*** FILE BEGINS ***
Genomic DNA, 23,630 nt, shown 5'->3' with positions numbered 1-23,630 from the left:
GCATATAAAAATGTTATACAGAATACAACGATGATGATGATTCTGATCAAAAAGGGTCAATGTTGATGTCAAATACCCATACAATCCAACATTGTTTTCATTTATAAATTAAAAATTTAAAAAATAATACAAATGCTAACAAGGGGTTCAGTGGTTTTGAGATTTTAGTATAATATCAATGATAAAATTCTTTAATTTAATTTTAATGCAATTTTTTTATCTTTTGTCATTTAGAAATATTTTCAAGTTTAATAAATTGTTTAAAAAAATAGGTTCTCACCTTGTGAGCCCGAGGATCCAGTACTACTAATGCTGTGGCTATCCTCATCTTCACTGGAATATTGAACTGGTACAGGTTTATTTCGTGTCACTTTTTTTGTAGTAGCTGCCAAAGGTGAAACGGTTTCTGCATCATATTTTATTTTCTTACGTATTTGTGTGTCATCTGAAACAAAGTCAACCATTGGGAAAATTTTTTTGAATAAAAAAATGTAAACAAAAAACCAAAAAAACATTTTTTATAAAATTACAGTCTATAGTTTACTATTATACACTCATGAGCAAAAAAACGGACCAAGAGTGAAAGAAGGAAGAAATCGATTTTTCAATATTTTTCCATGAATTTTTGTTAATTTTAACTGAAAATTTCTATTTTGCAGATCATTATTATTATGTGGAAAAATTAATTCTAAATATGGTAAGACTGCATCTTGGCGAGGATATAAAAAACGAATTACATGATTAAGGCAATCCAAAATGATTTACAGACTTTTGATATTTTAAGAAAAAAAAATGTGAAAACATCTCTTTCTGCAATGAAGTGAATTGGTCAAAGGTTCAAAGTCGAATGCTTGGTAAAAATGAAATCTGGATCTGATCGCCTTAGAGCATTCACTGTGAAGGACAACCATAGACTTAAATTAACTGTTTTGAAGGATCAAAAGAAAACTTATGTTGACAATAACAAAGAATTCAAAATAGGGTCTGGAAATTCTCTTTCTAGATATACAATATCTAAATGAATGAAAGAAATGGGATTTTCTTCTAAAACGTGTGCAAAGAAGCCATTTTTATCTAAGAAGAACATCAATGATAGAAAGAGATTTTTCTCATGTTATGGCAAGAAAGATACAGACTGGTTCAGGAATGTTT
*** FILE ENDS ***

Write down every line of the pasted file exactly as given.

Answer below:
Genomic DNA, 23,630 nt, shown 5'->3' with positions numbered 1-23,630 from the left:
GCATATAAAAATGTTATACAGAATACAACGATGATGATGATTCTGATCAAAAAGGGTCAATGTTGATGTCAAATACCCATACAATCCAACATTGTTTTCATTTATAAATTAAAAATTTAAAAAATAATACAAATGCTAACAAGGGGTTCAGTGGTTTTGAGATTTTAGTATAATATCAATGATAAAATTCTTTAATTTAATTTTAATGCAATTTTTTTATCTTTTGTCATTTAGAAATATTTTCAAGTTTAATAAATTGTTTAAAAAAATAGGTTCTCACCTTGTGAGCCCGAGGATCCAGTACTACTAATGCTGTGGCTATCCTCATCTTCACTGGAATATTGAACTGGTACAGGTTTATTTCGTGTCACTTTTTTTGTAGTAGCTGCCAAAGGTGAAACGGTTTCTGCATCATATTTTATTTTCTTACGTATTTGTGTGTCATCTGAAACAAAGTCAACCATTGGGAAAATTTTTTTGAATAAAAAAATGTAAACAAAAAACCAAAAAAACATTTTTTATAAAATTACAGTCTATAGTTTACTATTATACACTCATGAGCAAAAAAACGGACCAAGAGTGAAAGAAGGAAGAAATCGATTTTTCAATATTTTTCCATGAATTTTTGTTAATTTTAACTGAAAATTTCTATTTTGCAGATCATTATTATTATGTGGAAAAATTAATTCTAAATATGGTAAGACTGCATCTTGGCGAGGATATAAAAAACGAATTACATGATTAAGGCAATCCAAAATGATTTACAGACTTTTGATATTTTAAGAAAAAAAAATGTGAAAACATCTCTTTCTGCAATGAAGTGAATTGGTCAAAGGTTCAAAGTCGAATGCTTGGTAAAAATGAAATCTGGATCTGATCGCCTTAGAGCATTCACTGTGAAGGACAACCATAGACTTAAATTAACTGTTTTGAAGGATCAAAAGAAAACTTATGTTGACAATAACAAAGAATTCAAAATAGGGTCTGGAAATTCTCTTTCTAGATATACAATATCTAAATGAATGAAAGAAATGGGATTTTCTTCTAAAACGTGTGCAAAGAAGCCATTTTTATCTAAGAAGAACATCAATGATAGAAAGAGATTTTTCTCATGTTATGGCAAGAAAGATACAGACTGGTTCAGGAATGTTT